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Jack Keays July 21, 2000 10:02

Turbomachinery problem.
Hi, I am running an unsteady, incompressible 3D study of a sewage pump (single screw or spiral type blade, basically a single blade). I am using a segregated solver, a time step of 10 degrees and the fluid is water. I have specified a pressure at the outlet of 400000pa (40m) and a pressure at the inlet of 0pa. I am using a sliding mesh simulation and my rotational speed is 305rad/s (approximate 3000rpm). It is not run as periodic. However, when I run this problem, flow seems to be entering thru the pressure outlet and exiting through the pressure inlet. The mass flow rate and velocity vectors show this. I checked that the blade is rotating in the correct direction (!!!!) and it is. I am still on the first couple of revolutions, but should this problem still exist? I can understand that it may seem logical to the sofware to specifiy that the flow is moving from the high pressur to low pressure in the beginning, but shouldn't it figure out soon what is going on?? Has anyone experienced this problem when working on a pump or other device? Has anyone any idea?? All help appreciated. Jack.

John C. Chien July 21, 2000 11:23

Re: Turbomachinery problem.
(1). If the fluid is considered incompressible, then, all you can do is to specify a pressure somewhere at a point. Is that right? (2). At the inlet, you specify the pressure at 0.0 PA. Is that vacuum? (3). Can you specify the inlet velocity? (or mass flow rate)

Jack Keays July 21, 2000 11:38

Re: Turbomachinery problem.
HI John,

Yes, you specify the pressure at the surface or face which is the inlet. The pressure is set uniform to whatever you specify at this face. It is the static pressure. A pressure of 0 at inlet and 400000pa at outlet simply gives a pressure difference...?? No?? I mean, I could just as easily specify the pressure at inlet as 100000 and add 100000 to the outlet pressure. I could specify the mass flow rate at the inlet, yes, would fluent then calculate the pressure at inlet and outlet?? I guess it should. I had no problems with this procedure in the 2D analysis. Why do you recommend using the mass flow rate rather than the pressure as the boundary condition?? Thanks for your help John, Jack.

John C. Chien July 21, 2000 11:58

Re: Turbomachinery problem.
(1). I was just trying to point out that the problem you were having could be related to the boundary condition specification. (2). Now, if the rotor is not moving , do you still use the same condition? (3). Or if the exit pressure is such that the mass flow rate is zero, then, what are you going to do? (4). I am just trying to see whether there's something wrong with the boundary conditions. (5). Well, if it works for the 2-D, then it should also work for the 3-D. (check the user's guide or the tutorials for the boundary conditions, and make sure that everything's consistent)

John July 24, 2000 05:04

Re: Turbomachinery problem.
It may be an error in the Fluent post-processor. I posted a message about a similar problem a while ago and got no repsonse. Plots of relative and absolute velocity vectors in a rotating problems appeared to be incorrect, i.e. some showed flow in the wrong direction and were not consistent. Have you compared relative and absolute velocity vectors and contour plots?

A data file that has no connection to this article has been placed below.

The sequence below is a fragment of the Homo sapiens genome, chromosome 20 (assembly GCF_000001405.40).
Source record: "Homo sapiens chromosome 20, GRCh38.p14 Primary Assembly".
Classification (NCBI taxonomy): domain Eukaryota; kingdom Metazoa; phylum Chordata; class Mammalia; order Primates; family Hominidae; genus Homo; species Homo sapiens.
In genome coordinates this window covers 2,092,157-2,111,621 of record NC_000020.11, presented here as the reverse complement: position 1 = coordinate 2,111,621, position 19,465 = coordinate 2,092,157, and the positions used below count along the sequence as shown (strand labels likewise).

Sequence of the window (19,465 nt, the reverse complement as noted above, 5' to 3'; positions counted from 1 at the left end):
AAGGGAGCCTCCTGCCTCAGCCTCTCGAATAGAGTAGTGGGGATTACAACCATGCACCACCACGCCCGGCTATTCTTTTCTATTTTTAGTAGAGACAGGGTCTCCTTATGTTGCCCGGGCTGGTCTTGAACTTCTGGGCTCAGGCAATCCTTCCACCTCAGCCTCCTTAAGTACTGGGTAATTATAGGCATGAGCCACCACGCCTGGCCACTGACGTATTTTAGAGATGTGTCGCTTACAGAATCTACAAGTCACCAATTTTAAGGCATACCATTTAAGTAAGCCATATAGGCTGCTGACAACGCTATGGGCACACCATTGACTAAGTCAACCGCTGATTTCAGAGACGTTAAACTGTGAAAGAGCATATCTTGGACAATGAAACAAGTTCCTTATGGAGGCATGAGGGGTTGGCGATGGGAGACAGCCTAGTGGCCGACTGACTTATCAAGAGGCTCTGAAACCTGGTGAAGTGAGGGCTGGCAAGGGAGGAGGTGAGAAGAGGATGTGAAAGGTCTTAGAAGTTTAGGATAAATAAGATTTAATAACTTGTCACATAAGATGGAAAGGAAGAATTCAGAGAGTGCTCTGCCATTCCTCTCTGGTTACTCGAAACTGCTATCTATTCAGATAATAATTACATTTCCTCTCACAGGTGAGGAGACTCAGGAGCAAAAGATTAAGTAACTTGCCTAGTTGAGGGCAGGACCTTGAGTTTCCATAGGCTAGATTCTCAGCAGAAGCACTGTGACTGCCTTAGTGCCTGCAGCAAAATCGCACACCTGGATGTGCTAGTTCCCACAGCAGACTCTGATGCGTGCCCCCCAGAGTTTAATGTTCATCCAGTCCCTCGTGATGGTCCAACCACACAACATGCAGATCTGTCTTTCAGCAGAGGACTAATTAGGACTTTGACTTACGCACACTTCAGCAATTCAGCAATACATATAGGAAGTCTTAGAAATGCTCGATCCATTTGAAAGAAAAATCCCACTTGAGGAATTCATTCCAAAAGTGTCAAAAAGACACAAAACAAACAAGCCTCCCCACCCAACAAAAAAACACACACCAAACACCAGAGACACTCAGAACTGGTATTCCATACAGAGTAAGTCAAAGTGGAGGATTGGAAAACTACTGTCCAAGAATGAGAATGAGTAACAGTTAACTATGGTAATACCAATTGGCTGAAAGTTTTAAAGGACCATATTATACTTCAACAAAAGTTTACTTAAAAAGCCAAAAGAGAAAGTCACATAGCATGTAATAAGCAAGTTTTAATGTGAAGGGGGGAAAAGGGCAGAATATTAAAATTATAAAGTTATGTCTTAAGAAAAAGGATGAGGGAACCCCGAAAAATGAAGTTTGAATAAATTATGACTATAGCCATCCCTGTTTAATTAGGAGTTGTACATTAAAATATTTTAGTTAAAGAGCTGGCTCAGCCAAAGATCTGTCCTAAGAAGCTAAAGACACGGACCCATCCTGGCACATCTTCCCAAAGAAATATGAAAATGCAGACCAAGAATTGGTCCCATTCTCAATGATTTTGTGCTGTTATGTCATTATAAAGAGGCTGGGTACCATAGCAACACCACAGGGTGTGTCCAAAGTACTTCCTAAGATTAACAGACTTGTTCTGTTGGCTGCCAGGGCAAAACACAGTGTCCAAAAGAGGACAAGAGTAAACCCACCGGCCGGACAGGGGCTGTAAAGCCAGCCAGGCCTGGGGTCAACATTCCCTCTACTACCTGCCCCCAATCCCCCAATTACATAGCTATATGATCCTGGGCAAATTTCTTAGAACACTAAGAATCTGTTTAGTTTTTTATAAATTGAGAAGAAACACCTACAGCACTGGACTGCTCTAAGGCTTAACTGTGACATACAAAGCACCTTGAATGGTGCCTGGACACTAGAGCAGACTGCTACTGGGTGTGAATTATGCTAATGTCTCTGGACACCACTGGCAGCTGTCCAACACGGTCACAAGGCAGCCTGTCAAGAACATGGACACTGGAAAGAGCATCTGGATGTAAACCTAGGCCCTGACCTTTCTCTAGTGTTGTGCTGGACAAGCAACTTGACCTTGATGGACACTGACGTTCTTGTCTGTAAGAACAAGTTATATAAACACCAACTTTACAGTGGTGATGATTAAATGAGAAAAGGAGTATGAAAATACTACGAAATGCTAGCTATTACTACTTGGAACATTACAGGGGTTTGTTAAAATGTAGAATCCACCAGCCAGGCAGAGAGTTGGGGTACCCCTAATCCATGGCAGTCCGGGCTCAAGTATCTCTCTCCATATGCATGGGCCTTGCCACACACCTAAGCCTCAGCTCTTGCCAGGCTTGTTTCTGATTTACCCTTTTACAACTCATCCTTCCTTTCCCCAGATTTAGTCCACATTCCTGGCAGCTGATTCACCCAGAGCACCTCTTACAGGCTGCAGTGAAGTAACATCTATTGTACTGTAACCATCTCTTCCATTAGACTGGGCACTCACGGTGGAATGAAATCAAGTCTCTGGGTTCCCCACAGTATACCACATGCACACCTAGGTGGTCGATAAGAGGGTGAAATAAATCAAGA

Pavel Strasak July 24, 2000 09:52

Re: Turbomachinery problem.
Hi, the pressure drop for starting case is too large. You must specify O Pa at the pressure outlet and check the direction of flow. If the direction is correct you will increase the pressure at outlet. The outlet pressure you must increase step by step, the pressure increment is based on a models, convergency, discretiztion scheme, etc. And the second note, is the efficiency of your spiral blade enough? Best Regards Pavel

Jack Keays July 24, 2000 10:03

Re: Turbomachinery problem.
Thank you Pavel,

I will try this. I recieved an email this morning saying that my problem may be due to Numerical stall....It was suggested to try using mass flow rates as my boundary conditions rather than pressure...similar to John C. Chiens suggestion. When you say that the pressure increment is based on models, convergence, discretization, etc., what do you mean? I choose a pressure increase with regard to these? HOw do I do this? Also, in experimetal work, the pump is capable of pumping fluid upto a pressure of 7 bar at the speed I am using in the yes, it's effiency is o.k. Thanks for your help.

Pavel Strasak July 24, 2000 11:35

Re: Turbomachinery problem.
Sometimes you can set the final pressure by two steps and sometimes during ten steps. The pressure increment you must find by test. The second way is to use the mass flow rate, but the convergency is slower than pressure b.condition. All task with rotational fluids show a sensitivity on opposite pressure. Very often you can see the opposite direction of flow a you don't change the direction of increase on unrealistic speed rotation ! The large pressure drop influences very strong the direction of flow. I thing that two way are possible: 1. increase the pressure step by step, 2. use the patch of velocity (maybe axial only) for correction of flow direction.

As you can see the experimental comparison is very useful. :~)

Best Regards Pavel

sameer mohrir August 9, 2000 00:52

Re: Turbomachinery problem.
Have you check the sizes of delivery and suction side(i.e pipe size)or connections.

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